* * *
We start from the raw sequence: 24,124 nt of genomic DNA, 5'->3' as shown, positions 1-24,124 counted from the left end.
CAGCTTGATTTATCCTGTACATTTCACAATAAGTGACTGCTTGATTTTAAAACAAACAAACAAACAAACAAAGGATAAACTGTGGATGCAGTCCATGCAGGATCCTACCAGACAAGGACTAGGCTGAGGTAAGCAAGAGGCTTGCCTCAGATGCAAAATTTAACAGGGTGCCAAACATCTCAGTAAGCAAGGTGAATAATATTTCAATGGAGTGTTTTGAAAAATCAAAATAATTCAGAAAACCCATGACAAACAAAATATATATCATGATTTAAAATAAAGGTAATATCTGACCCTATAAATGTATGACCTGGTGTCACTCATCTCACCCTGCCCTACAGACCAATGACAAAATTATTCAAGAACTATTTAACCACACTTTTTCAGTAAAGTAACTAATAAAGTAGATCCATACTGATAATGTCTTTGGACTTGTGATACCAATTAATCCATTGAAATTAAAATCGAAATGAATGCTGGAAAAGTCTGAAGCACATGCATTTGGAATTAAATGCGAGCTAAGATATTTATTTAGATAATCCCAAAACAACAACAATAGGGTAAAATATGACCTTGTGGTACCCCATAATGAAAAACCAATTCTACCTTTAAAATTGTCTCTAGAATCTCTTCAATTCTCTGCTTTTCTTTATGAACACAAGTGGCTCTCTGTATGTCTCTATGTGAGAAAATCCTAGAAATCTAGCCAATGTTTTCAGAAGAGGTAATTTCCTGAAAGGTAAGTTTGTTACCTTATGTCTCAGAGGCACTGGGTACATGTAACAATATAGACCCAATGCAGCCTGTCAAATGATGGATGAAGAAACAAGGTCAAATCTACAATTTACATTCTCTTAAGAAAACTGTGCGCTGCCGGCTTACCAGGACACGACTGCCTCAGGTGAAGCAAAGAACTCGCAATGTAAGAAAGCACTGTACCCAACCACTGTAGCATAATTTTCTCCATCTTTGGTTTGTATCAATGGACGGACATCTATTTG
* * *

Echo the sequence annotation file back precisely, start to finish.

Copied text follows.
We start from the raw sequence: 24,124 nt of genomic DNA, 5'->3' as shown, positions 1-24,124 counted from the left end.
CAGCTTGATTTATCCTGTACATTTCACAATAAGTGACTGCTTGATTTTAAAACAAACAAACAAACAAACAAAGGATAAACTGTGGATGCAGTCCATGCAGGATCCTACCAGACAAGGACTAGGCTGAGGTAAGCAAGAGGCTTGCCTCAGATGCAAAATTTAACAGGGTGCCAAACATCTCAGTAAGCAAGGTGAATAATATTTCAATGGAGTGTTTTGAAAAATCAAAATAATTCAGAAAACCCATGACAAACAAAATATATATCATGATTTAAAATAAAGGTAATATCTGACCCTATAAATGTATGACCTGGTGTCACTCATCTCACCCTGCCCTACAGACCAATGACAAAATTATTCAAGAACTATTTAACCACACTTTTTCAGTAAAGTAACTAATAAAGTAGATCCATACTGATAATGTCTTTGGACTTGTGATACCAATTAATCCATTGAAATTAAAATCGAAATGAATGCTGGAAAAGTCTGAAGCACATGCATTTGGAATTAAATGCGAGCTAAGATATTTATTTAGATAATCCCAAAACAACAACAATAGGGTAAAATATGACCTTGTGGTACCCCATAATGAAAAACCAATTCTACCTTTAAAATTGTCTCTAGAATCTCTTCAATTCTCTGCTTTTCTTTATGAACACAAGTGGCTCTCTGTATGTCTCTATGTGAGAAAATCCTAGAAATCTAGCCAATGTTTTCAGAAGAGGTAATTTCCTGAAAGGTAAGTTTGTTACCTTATGTCTCAGAGGCACTGGGTACATGTAACAATATAGACCCAATGCAGCCTGTCAAATGATGGATGAAGAAACAAGGTCAAATCTACAATTTACATTCTCTTAAGAAAACTGTGCGCTGCCGGCTTACCAGGACACGACTGCCTCAGGTGAAGCAAAGAACTCGCAATGTAAGAAAGCACTGTACCCAACCACTGTAGCATAATTTTCTCCATCTTTGGTTTGTATCAATGGACGGACATCTATTTG